Your CV

To secure your perfect role, you need to get invited to attend an interview. To get invited along for an interview, you need to capture the interest of the person recruiting for the role. This is where a well written easy to read CV is critical. It is your opportunity to stand out from the crowd.

Most people are skimming through CVs, which means you need to capture the readers interest very quickly. Here are a few pointers that should help to achieve this:

 

Font & Layout

You should ensure your CV uses a font that is easy to read e.g. Calibri or Arial and laid out in a clear structure.

You should avoid cluttered or difficult to read layouts. Keep it simple. You want to convey as much information to the reader with the minimum amount of words.

It is good practice to include the following information in your CV:

 

Personal Information

Always list your full contact details including your full name, address, email and telephone contact details. 

 

Profile

Include a one paragraph introduction to yourself highlighting key aspects of what you can bring to a potential employer. This is best to be a qualifications summary rather than an objective. Your profile needs to contain information relevant to the role you are applying for so as to entice the reader into reading the rest of your CV.

 

Employment History

Include your employment history in reverse chronological order.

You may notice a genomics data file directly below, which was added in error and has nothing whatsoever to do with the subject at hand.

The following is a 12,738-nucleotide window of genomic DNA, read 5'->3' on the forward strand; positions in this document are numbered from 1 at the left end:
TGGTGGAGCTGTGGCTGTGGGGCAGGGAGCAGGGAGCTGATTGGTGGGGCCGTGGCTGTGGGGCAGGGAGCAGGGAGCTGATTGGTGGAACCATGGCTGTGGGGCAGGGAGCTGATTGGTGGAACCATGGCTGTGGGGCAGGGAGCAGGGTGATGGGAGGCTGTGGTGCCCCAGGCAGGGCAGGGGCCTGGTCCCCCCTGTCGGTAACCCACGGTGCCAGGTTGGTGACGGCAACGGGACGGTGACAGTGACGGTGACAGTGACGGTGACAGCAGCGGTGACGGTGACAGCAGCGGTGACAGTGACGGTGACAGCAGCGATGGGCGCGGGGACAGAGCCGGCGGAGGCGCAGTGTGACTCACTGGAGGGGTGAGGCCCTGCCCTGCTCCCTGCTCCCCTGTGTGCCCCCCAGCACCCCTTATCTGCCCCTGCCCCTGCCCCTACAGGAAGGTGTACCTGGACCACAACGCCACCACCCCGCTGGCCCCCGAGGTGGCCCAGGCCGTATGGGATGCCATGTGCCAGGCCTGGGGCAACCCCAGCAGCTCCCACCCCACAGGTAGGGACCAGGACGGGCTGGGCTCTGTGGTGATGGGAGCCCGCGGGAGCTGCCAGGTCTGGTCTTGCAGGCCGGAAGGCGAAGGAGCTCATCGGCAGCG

Provide the most detail about your current or most recent job.

Role                                               From Date (Month Year) to Present

Company

Include a brief description of the company and its business

Write a brief description of your role and include a bullet point list of duties and responsibilities. The most significant responsibilities should be included at the top of the bullet point list. This should provide specific details as opposed to being a list of buzzwords.

Duties and Responsibilities

  •    Bullet point list of responsibilities
  •    
  •    

Achievements

  •    Bullet point list, with most significant achievements listed at the top of the list
  •    
  •    

Use this approach for each of the roles you have performed. For roles you have had more than 10 years ago, there is no need to provide extensive detail – Keep it brief and to the point.

Depending upon the nature of the role you are applying for, it may be worth including details of qualifications, professional memberships published work etc.

 

Education

Course 1, Education / Training Provider                                                                                                                         Year of Completion
Course 2, Education / Training Provider                                                                                                                         Year of Completion

 

Other Considerations

  • It is best to include all jobs you have had so as not to leave any gaps in your career.
  • There is no need to include details as to why you left each role. It is better to answer any questions about this during an interview.
  • It is best not to overstate your achievements or be economical with the truth.
  • There is no need to include salary in your resume. It is best to discuss this during an interview.
  • It is best to avoid technical jargon.
  • There is no need to include referees in your CV.

For more information, please contact innovate360 today.